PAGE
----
Just below her Ozymandias post [see below], Michaela Cooper links to this entry (from mid-2002) on the Suddenly Very Popular Cup of Chicha:
Those who suffer from mental illness tend to like the madness-art association. I'm one of those people. Here's why:
1. Depression creates the type of interiority that modernism worshipped and literature continues to value. Depression might not have created the language of interiority, but depressives, borrowing from that language to explain their illness, learn that language well.
Which triggered the urge to write something down on a topic that's been on my mind recently: the seeming disappearance, from contemporary literary and poetic circles, of The Elaborately Troubled Poet.
For a time, in the wake of the Second World War and through the 1950’s and 1960’s, Elaborately Troubled Poets [ETPs] were all the rage: Lowell, Sexton, Plath, Berryman and more raised their status as walking wounded to high art. Dylan Thomas flamed out spectacularly, drowning in his own handcrafted butt of malmsey. Hemingway and Fitzgerald occupied a similar niche among the novelists. There seem to be no comparable figures now -- creative artists admired for their artistry but at the same time watched by the public at large in much the way one would watch a particularly picturesque train wreck -- at least not in the literary realm. The nearest contemporary equivalent that comes to mind is from the realm of pop music: Kurt Cobain. It is too soon to tell whether Cobain will have the sort of staying power in the cultural imagination that the ETPs have shown; he has the advantage of having worked in a medium that commands a wider audience than poetry.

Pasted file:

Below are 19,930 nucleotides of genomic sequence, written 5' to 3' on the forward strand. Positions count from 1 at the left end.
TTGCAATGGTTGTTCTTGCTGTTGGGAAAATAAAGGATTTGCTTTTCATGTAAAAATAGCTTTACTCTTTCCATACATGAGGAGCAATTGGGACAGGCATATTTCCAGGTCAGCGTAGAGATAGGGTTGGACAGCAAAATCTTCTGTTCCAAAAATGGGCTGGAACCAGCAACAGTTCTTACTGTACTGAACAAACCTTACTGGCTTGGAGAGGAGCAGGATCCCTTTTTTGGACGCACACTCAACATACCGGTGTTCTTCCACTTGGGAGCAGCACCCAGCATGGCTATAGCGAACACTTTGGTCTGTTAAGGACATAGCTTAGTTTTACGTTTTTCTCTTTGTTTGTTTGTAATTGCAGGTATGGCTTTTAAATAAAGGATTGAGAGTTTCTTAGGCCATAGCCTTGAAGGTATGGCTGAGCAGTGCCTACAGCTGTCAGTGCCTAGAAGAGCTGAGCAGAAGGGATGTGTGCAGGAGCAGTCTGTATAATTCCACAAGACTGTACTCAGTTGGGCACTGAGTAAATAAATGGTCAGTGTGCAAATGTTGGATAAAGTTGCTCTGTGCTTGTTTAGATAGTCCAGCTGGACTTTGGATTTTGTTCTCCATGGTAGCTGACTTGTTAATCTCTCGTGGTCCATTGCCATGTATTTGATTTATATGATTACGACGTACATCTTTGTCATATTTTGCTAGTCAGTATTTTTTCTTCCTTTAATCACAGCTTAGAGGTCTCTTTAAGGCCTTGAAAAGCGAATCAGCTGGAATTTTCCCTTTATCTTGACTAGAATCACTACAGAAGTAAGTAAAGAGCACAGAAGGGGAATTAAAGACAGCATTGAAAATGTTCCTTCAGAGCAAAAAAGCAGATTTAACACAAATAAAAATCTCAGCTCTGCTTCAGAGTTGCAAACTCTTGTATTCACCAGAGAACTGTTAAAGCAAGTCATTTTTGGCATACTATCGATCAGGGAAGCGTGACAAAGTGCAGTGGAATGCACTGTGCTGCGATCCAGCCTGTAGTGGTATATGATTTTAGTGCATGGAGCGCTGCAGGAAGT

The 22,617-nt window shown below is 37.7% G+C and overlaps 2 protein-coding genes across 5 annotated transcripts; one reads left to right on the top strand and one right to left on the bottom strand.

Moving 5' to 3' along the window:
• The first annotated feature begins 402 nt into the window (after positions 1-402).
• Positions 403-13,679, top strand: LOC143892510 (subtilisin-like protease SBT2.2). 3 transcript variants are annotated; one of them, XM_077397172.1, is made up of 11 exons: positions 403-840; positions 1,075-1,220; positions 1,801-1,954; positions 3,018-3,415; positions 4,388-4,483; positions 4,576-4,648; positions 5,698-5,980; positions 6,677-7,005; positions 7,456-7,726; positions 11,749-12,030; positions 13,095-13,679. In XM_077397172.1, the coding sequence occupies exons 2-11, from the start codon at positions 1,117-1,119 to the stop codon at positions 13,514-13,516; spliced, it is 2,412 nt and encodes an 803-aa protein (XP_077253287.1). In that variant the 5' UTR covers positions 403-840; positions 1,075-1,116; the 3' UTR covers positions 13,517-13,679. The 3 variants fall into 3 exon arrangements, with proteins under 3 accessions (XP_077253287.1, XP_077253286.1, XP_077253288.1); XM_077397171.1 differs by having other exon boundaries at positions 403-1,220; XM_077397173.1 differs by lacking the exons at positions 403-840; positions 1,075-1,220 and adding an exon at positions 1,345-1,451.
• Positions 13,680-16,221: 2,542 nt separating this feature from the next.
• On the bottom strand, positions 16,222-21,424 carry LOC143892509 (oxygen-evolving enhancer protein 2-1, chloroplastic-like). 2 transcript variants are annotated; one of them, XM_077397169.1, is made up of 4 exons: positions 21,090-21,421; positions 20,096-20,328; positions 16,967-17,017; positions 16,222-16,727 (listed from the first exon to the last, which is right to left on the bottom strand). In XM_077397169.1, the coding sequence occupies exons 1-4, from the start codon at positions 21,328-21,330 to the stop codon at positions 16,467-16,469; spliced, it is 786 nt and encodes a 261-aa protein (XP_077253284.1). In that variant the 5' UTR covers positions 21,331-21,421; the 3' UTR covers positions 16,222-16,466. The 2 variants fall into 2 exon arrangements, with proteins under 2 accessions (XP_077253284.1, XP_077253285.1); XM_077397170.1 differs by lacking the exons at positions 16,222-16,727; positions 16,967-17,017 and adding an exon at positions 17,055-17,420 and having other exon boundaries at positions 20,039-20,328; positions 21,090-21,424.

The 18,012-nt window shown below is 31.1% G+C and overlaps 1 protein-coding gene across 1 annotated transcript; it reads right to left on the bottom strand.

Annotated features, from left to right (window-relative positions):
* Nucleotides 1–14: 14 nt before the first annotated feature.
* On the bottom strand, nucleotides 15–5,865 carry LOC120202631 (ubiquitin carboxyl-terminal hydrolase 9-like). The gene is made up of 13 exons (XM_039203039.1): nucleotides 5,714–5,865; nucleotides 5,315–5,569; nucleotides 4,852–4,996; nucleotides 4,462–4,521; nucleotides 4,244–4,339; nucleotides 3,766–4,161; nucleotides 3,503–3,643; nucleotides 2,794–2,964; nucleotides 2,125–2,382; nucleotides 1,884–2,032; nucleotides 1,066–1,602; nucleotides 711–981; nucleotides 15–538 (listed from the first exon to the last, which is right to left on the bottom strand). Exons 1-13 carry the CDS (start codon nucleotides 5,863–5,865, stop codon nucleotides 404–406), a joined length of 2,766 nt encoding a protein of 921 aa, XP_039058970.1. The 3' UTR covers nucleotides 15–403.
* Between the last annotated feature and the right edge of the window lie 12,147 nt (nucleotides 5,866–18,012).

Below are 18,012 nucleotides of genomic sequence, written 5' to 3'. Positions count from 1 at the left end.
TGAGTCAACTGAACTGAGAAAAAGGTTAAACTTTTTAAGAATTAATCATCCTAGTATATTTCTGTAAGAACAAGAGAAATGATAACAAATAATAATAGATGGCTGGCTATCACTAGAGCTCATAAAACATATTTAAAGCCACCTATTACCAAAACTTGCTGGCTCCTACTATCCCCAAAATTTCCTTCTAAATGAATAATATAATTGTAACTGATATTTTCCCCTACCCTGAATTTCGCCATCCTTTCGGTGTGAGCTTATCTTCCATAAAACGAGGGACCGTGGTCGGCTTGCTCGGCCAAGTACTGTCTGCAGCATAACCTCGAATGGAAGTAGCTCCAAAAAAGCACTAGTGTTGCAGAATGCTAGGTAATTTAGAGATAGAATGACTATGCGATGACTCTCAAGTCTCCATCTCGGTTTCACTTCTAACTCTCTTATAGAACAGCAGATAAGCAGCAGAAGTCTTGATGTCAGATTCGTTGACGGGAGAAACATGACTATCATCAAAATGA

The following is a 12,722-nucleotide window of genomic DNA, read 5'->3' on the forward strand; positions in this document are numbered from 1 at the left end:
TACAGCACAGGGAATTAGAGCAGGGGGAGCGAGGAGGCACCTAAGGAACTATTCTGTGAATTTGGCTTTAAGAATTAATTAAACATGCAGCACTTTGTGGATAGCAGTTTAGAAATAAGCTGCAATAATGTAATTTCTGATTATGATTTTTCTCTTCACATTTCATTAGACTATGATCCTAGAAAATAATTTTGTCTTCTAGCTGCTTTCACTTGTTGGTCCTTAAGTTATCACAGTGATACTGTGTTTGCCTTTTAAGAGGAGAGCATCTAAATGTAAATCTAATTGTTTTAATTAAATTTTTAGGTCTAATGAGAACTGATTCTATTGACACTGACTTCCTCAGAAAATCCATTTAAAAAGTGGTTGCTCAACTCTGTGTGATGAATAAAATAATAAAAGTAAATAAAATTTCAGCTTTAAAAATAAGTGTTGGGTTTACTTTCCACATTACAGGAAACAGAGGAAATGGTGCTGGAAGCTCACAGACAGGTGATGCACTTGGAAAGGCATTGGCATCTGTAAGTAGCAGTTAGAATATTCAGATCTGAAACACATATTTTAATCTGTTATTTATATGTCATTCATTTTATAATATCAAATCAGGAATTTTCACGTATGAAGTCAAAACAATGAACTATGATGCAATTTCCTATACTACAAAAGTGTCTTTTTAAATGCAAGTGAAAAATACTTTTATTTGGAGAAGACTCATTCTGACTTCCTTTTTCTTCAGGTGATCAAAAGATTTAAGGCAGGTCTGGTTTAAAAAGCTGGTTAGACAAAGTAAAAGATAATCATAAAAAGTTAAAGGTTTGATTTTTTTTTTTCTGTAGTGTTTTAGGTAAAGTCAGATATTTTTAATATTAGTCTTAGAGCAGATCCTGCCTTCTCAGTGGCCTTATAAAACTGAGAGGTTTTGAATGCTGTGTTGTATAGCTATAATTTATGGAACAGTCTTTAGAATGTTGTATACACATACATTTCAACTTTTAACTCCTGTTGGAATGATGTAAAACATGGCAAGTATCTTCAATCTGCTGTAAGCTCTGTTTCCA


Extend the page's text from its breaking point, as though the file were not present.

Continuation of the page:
The ETPs have maintained public attention to varying degrees. Robert Lowell, with the publication at last of the Collected Poems, is enjoying a (brief?) vogue of renewed attention, and appears in danger of being declared overrated. (I've never warmed to Lowell myself, so I'll leave that judgment to those more knowledgeable than I.) Sylvia Plath seems never to have fallen out of style, and is getting a renewed push from yet another round of biographies (with and without Ted Hughes, not I think an ETP himself) and from being portrayed on film by, of all people, Gwyneth Paltrow. Anne Sexton seems not to draw as much attention currently, but at least managed to become the backhanded subject of a fairly good song ("Mercy Street") by Peter Gabriel. But what of John Berryman, my personal favorite of the sad sorry bunch? He seems not to have nearly the profile he once did. The principal poetry-bloggers make little or no mention of him -- although Henry Gould at HG Poetics mentioned him this past June whilst scorning one of Ron Silliman's recurring jabs at "the School of Quietude," Henry referring to "the bizarre 'quietude' of scholar-poet John Berryman (have you read his essays - or his poems - or is he just another running dog of the quiet establishment?), which made it to the cover of Time."